1. Mahathir rules out need to increase retirement age to 65
  2. Malaysia drawing up domestic maid protection law
  3. Malaysia approves RM2.3 billion investments to make sanitary-related products
  4. 2020 budget may see government pursue more gradual fiscal consolidation
  5. Australia’s FM offers support to HK supporters

Prime Minister says there is no need to increase retirement age to 65
Prime Minister Datuk Seri Dr Mahathir Mohamad said there is no need to increase the mandatory retirement age from 60 to 65. He said he agreed with the view to retain the current retirement age so as not to block employment opportunities for the younger generation. “If we are to set the retirement age at 65, the deadwood will be sitting on their chairs and others will not be able to sit there. He added that there were nations that did not impose a mandatory retirement age, and employees there could work as long as they liked, but that only meant that they were denying opportunities for the younger generation. Dr Mahathir was commenting on a suggestion by the Malaysian Trade Union Congress (MTUC) that the government should increase the mandatory retirement age to 65 years, as practised in several developed countries, including Singapore.

Malaysia drawing up domestic maid protection law
Minister of Human Resources, M. Kulasegaran announced Sunday that a new law to protect the rights of domestic workers is expected to be tabled in Parliament as early as next year.The new law is expected to ensure that domestic workers have proper working hours, holidays, salaries and insurance. The Minister said his Ministry is still engaging with stakeholders. Previously, the minister announced plans to reform several labour laws including the Employment Act, to include more safeguards for workers, including maids. Other laws to be amended are the Trade Unions Act, the Occupational Safety and Health Act and the Industrial Relations Act, according to reports.

Malaysia approves RM2.3 billion investments to make sanitary-related products
The Malaysian Investment Development Authority (MIDA) has approved 21 projects to manufacture sanitary-related products, involving investments of RM2.3 billion, from 1980 to June 2019. Of the total, RM2.2 billion comprised foreign investments while the balance of RM125 million was from domestic sources. MIDA said this in a statement issued in conjunction with Hong Kong-listed Vinda Group’s ground-breaking ceremony for its Southeast Asia regional headquarters (HQ) in Klang, today. “We foresee that Vinda Group’s new regional HQ will be a catalyst in boosting the development of its related products’ industry ecosystem in Malaysia. It will also be able to provide its customers with better access to global markets and greater flexibility in service offerings,” said MIDA chief executive officer Datuk Azman Mahmud.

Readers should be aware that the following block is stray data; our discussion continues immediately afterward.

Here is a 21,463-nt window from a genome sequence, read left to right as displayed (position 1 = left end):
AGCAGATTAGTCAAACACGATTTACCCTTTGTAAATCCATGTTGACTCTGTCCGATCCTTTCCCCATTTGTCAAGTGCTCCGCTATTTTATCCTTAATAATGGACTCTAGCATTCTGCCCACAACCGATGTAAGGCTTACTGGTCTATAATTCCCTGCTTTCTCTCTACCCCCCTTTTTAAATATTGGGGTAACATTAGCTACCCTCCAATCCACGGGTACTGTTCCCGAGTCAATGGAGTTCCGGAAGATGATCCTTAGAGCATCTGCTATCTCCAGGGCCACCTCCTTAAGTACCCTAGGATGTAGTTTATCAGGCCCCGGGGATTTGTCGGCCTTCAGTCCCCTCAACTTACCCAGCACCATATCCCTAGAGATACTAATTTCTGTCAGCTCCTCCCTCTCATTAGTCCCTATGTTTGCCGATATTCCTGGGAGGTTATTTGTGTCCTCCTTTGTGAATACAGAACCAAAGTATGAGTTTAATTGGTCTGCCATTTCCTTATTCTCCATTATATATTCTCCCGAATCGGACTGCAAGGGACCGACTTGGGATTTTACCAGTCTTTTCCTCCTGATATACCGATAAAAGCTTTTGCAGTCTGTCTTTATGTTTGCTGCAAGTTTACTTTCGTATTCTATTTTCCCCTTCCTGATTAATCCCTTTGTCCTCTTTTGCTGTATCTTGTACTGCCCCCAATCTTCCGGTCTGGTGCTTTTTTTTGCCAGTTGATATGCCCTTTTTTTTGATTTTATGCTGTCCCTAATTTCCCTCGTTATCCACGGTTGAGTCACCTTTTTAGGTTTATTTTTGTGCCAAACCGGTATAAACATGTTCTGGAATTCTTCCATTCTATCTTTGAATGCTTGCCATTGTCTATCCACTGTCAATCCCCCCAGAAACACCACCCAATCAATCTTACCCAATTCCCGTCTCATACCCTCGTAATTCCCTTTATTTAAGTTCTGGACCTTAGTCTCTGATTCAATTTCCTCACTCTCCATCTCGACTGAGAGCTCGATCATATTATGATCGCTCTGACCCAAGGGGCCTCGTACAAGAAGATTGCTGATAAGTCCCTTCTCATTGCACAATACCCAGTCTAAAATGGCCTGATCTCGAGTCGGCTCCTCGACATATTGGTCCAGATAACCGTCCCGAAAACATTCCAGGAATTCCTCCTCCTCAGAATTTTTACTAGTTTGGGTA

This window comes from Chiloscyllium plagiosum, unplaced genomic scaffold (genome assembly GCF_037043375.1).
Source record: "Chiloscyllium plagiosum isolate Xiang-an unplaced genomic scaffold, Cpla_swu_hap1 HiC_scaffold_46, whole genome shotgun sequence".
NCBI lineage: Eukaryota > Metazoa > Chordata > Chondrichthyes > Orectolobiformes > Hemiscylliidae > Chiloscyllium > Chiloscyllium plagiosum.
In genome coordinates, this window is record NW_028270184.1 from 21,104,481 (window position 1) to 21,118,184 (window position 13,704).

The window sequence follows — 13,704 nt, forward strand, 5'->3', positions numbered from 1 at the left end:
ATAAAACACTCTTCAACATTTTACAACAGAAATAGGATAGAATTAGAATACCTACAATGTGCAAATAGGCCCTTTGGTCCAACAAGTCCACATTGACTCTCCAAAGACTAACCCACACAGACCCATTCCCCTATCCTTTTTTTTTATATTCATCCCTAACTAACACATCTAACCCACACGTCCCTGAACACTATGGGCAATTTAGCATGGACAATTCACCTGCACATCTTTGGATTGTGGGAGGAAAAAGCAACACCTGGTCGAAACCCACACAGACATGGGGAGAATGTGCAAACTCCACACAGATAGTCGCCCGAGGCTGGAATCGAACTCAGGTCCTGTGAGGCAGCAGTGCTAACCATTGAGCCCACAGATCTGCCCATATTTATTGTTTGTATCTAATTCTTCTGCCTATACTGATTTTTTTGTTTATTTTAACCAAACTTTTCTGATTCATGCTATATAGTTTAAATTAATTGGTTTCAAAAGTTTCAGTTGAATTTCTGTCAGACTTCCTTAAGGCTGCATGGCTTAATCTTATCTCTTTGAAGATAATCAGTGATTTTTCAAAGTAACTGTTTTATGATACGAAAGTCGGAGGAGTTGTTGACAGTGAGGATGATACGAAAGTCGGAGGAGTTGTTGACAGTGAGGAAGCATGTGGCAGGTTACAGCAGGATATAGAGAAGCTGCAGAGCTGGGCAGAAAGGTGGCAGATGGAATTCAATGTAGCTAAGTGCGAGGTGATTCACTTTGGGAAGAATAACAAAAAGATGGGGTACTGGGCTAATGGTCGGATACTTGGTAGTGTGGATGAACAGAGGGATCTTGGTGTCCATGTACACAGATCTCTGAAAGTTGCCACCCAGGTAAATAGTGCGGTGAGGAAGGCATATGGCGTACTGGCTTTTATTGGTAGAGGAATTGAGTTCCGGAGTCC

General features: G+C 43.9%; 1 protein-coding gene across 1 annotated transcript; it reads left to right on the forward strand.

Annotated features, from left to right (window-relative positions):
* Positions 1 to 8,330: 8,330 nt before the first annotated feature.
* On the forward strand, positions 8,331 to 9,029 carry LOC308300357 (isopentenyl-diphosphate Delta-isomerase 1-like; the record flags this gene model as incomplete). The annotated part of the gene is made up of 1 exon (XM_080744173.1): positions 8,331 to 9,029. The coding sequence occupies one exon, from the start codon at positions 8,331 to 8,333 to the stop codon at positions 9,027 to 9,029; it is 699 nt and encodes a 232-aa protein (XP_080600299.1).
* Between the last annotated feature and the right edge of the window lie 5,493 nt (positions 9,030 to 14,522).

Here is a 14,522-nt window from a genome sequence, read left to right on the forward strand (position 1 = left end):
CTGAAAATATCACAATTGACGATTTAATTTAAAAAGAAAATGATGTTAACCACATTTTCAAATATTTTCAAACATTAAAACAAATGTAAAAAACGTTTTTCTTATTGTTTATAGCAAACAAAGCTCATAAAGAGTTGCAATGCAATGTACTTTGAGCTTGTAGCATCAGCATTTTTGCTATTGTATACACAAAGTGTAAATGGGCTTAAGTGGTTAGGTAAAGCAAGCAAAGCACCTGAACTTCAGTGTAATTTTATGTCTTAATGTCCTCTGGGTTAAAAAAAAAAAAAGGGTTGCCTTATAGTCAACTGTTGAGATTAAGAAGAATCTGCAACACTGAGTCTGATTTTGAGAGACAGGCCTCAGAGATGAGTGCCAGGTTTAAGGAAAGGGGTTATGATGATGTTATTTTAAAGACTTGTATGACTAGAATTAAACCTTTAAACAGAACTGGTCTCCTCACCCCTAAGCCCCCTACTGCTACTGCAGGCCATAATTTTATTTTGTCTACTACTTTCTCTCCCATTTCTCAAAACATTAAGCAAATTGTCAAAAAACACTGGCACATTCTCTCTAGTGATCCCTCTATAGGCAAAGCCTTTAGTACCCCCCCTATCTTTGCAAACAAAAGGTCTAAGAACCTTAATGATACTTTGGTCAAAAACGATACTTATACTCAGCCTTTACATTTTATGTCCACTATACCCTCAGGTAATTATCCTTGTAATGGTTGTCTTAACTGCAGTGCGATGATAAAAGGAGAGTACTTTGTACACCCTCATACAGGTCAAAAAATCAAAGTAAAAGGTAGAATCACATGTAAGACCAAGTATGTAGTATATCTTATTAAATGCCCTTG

2020 budget may see government pursue more gradual fiscal consolidation
Standard Chartered Global Research expects the 2020 budget to see the government pursue a more gradual fiscal consolidation path given the more challenging growth outlook. “There is room for Bank Negara Malaysia (BNM) to calibrate its monetary policy response to support growth given its tactical rate cut in May and resilient growth outturn. “Investor appetite for the duration is supported by ample local liquidity, a loose monetary policy outlook and benign supply pressure,” it said in a note. The research house said new revenue measures have been implemented and will help to address tax change-induced revenue shortfall. Meanwhile, it said the re-starting of mega infrastructure projects is expected to help catalyse private investment. “Investment approvals were up more than 60 per cent year-on-year in the first half of 2019, with strong local and foreign participation,” it said, adding that Malaysia has seen an increase in diverted orders and investment interest due to the US-China trade war. However, the research firm said Vietnam is seen as a keen competitor on this front.

Australia’s FM offers support to HK supporters
More than 40,000 people gathered again at Hong Kong’s political centre for a second day of strikes, with tensions rising on Tuesday evening between protesters and police near the government headquarters. At Tamar Park in Admiralty, crowds started packing the lawn in the afternoon for the movement, organised by representatives from various sectors and supported by the Confederation of Trade Unions. Meanwhile, Hong Kong Chief Executive Carrie Lam clarified that she has “never tendered her resignation to the central people’s government”. “I have not even contemplated to discuss a resignation with the central people’s government,” she said, adding that the choice of not resigning was “my own choice”. China for its part expressed confidence in Lam and her government but said it would not sit idly by if the unrest threatened Chinese security and sovereignty. “The central government will not allow chaos in Hong Kong to continue indefinitely,” spokeswoman Xu Luying said.
In Australia, Foreign Minister Marise Payne has urged the Hong Kong government to listen to its people while calling for restraint and an end to the violence roiling the city. In her most direct show of support for the pro-democracy protests Australia’s top diplomat on Tuesday said Hongkongers had “legitimate concerns” and the “vast majority” of protesters had exercised their rights peacefully. Responding to concerns the unrest could provoke intervention by Beijing, Payne said Hong Kong authorities should handle the crisis “responsibly and proportionately”. Payne’s comments risk further straining relations with Beijing, following the arrest of Chinese-Australian author  Yang Hengjun on suspicion of espionage.


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